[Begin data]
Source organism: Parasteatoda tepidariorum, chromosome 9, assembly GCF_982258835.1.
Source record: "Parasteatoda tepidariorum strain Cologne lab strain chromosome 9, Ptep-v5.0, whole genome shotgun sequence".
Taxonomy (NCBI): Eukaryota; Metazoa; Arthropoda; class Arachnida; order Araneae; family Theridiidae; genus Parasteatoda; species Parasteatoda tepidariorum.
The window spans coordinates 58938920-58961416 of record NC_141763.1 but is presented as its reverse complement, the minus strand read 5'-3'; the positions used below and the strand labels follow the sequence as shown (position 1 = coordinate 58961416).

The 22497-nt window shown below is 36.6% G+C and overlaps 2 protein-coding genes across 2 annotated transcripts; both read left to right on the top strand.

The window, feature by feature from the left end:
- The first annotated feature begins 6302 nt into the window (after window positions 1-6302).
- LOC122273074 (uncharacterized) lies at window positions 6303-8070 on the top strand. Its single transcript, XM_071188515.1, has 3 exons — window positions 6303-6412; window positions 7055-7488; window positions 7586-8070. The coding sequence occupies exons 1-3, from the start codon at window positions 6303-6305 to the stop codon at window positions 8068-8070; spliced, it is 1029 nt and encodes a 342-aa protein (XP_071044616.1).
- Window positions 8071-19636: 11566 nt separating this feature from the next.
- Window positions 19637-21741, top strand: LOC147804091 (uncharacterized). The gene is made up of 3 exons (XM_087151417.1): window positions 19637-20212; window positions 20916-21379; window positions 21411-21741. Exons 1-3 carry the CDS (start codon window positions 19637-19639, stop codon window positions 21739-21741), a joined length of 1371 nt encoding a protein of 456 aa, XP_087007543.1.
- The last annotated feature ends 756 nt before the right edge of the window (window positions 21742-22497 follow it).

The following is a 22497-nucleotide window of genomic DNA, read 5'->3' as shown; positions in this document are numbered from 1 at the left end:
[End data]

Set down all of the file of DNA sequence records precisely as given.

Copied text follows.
Source organism: Parasteatoda tepidariorum, chromosome 9, assembly GCF_982258835.1.
Source record: "Parasteatoda tepidariorum strain Cologne lab strain chromosome 9, Ptep-v5.0, whole genome shotgun sequence".
Taxonomy (NCBI): Eukaryota; Metazoa; Arthropoda; class Arachnida; order Araneae; family Theridiidae; genus Parasteatoda; species Parasteatoda tepidariorum.
The window spans coordinates 58938920-58961416 of record NC_141763.1 but is presented as its reverse complement, the minus strand read 5'-3'; the positions used below and the strand labels follow the sequence as shown (position 1 = coordinate 58961416).

The 22497-nt window shown below is 36.6% G+C and overlaps 2 protein-coding genes across 2 annotated transcripts; both read left to right on the top strand.

The window, feature by feature from the left end:
- The first annotated feature begins 6302 nt into the window (after window positions 1-6302).
- LOC122273074 (uncharacterized) lies at window positions 6303-8070 on the top strand. Its single transcript, XM_071188515.1, has 3 exons — window positions 6303-6412; window positions 7055-7488; window positions 7586-8070. The coding sequence occupies exons 1-3, from the start codon at window positions 6303-6305 to the stop codon at window positions 8068-8070; spliced, it is 1029 nt and encodes a 342-aa protein (XP_071044616.1).
- Window positions 8071-19636: 11566 nt separating this feature from the next.
- Window positions 19637-21741, top strand: LOC147804091 (uncharacterized). The gene is made up of 3 exons (XM_087151417.1): window positions 19637-20212; window positions 20916-21379; window positions 21411-21741. Exons 1-3 carry the CDS (start codon window positions 19637-19639, stop codon window positions 21739-21741), a joined length of 1371 nt encoding a protein of 456 aa, XP_087007543.1.
- The last annotated feature ends 756 nt before the right edge of the window (window positions 21742-22497 follow it).

The following is a 22497-nucleotide window of genomic DNA, read 5'->3' as shown; positions in this document are numbered from 1 at the left end: